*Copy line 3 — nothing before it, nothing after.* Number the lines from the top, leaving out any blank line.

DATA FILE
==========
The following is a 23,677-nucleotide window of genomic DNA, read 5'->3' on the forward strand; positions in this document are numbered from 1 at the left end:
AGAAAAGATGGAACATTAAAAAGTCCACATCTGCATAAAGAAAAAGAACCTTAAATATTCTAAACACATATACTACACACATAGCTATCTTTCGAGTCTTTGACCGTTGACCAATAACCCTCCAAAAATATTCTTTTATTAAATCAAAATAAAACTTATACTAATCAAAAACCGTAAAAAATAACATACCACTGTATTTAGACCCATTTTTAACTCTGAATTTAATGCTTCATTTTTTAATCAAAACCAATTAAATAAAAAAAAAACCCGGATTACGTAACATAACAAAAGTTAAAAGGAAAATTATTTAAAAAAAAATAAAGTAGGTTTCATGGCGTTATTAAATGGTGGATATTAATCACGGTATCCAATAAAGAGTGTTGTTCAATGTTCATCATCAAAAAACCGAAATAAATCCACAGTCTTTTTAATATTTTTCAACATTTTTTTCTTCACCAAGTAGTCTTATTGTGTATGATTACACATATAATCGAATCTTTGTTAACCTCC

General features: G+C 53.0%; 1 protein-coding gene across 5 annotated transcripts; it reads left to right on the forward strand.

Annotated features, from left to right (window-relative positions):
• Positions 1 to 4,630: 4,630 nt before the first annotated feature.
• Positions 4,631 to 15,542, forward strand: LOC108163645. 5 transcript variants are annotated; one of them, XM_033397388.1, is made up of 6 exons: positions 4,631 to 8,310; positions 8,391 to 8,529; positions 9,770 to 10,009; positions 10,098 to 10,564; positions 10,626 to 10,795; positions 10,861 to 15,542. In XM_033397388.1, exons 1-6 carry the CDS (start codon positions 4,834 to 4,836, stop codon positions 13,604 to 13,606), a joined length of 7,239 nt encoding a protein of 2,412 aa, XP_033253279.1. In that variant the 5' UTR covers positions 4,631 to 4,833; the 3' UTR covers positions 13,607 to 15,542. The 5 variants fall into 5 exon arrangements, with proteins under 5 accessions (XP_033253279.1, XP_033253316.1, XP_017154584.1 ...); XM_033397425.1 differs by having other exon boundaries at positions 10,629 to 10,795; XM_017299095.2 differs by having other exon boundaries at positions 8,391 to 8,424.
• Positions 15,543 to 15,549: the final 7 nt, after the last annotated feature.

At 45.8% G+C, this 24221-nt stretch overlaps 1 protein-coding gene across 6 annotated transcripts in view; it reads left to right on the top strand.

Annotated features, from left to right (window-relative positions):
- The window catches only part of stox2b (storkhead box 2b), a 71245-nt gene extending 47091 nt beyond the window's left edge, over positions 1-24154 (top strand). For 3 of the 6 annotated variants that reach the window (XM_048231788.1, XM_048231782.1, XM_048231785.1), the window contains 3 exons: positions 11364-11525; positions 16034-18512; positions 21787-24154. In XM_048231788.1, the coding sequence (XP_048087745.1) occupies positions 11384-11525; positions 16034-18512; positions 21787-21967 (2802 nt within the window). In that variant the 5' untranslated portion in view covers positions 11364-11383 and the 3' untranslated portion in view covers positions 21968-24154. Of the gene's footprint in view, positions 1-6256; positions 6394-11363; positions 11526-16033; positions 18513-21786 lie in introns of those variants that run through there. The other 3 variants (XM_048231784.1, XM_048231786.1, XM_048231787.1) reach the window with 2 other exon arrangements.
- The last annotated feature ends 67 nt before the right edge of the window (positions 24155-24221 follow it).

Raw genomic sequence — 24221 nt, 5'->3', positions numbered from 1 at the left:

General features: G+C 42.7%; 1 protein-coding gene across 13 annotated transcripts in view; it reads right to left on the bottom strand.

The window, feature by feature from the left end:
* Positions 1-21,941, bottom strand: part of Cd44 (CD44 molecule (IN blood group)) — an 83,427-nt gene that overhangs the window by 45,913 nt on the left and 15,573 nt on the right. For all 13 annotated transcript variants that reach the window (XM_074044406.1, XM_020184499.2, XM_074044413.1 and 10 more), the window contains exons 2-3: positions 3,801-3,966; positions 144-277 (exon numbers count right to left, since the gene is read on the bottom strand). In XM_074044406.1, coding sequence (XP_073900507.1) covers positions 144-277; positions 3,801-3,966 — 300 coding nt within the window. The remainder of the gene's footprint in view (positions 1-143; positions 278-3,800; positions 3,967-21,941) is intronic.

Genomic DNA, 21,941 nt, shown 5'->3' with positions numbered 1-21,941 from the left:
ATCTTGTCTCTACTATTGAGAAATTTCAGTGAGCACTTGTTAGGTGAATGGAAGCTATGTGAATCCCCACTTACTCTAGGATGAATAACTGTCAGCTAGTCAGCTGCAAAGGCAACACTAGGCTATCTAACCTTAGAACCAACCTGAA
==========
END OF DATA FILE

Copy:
General features: G+C 53.0%; 1 protein-coding gene across 5 annotated transcripts; it reads left to right on the forward strand.